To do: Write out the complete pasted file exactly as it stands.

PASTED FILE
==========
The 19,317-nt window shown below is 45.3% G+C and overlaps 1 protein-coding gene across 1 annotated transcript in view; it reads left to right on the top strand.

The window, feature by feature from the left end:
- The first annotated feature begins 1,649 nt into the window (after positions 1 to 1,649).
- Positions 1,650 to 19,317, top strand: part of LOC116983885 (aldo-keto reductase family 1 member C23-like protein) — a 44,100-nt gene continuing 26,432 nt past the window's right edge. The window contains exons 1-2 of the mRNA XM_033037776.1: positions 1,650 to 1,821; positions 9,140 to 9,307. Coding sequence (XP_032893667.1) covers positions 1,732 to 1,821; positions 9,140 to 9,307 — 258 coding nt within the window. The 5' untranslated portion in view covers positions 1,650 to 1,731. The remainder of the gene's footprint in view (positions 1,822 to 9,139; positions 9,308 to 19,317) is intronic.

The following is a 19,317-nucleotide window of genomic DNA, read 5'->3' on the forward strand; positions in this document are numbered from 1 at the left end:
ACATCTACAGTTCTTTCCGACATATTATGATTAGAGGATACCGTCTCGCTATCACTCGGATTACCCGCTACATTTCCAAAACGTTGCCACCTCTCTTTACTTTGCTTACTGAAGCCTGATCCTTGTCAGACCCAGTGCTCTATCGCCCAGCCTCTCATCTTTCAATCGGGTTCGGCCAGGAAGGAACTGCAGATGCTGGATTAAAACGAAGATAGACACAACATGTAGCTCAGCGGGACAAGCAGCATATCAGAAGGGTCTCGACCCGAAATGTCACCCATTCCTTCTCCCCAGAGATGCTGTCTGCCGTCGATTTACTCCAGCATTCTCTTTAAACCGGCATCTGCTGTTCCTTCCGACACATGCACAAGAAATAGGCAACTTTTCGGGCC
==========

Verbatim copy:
The 19,317-nt window shown below is 45.3% G+C and overlaps 1 protein-coding gene across 1 annotated transcript in view; it reads left to right on the top strand.

The window, feature by feature from the left end:
- The first annotated feature begins 1,649 nt into the window (after positions 1 to 1,649).
- Positions 1,650 to 19,317, top strand: part of LOC116983885 (aldo-keto reductase family 1 member C23-like protein) — a 44,100-nt gene continuing 26,432 nt past the window's right edge. The window contains exons 1-2 of the mRNA XM_033037776.1: positions 1,650 to 1,821; positions 9,140 to 9,307. Coding sequence (XP_032893667.1) covers positions 1,732 to 1,821; positions 9,140 to 9,307 — 258 coding nt within the window. The 5' untranslated portion in view covers positions 1,650 to 1,731. The remainder of the gene's footprint in view (positions 1,822 to 9,139; positions 9,308 to 19,317) is intronic.

The following is a 19,317-nucleotide window of genomic DNA, read 5'->3' on the forward strand; positions in this document are numbered from 1 at the left end:
ACATCTACAGTTCTTTCCGACATATTATGATTAGAGGATACCGTCTCGCTATCACTCGGATTACCCGCTACATTTCCAAAACGTTGCCACCTCTCTTTACTTTGCTTACTGAAGCCTGATCCTTGTCAGACCCAGTGCTCTATCGCCCAGCCTCTCATCTTTCAATCGGGTTCGGCCAGGAAGGAACTGCAGATGCTGGATTAAAACGAAGATAGACACAACATGTAGCTCAGCGGGACAAGCAGCATATCAGAAGGGTCTCGACCCGAAATGTCACCCATTCCTTCTCCCCAGAGATGCTGTCTGCCGTCGATTTACTCCAGCATTCTCTTTAAACCGGCATCTGCTGTTCCTTCCGACACATGCACAAGAAATAGGCAACTTTTCGGGCC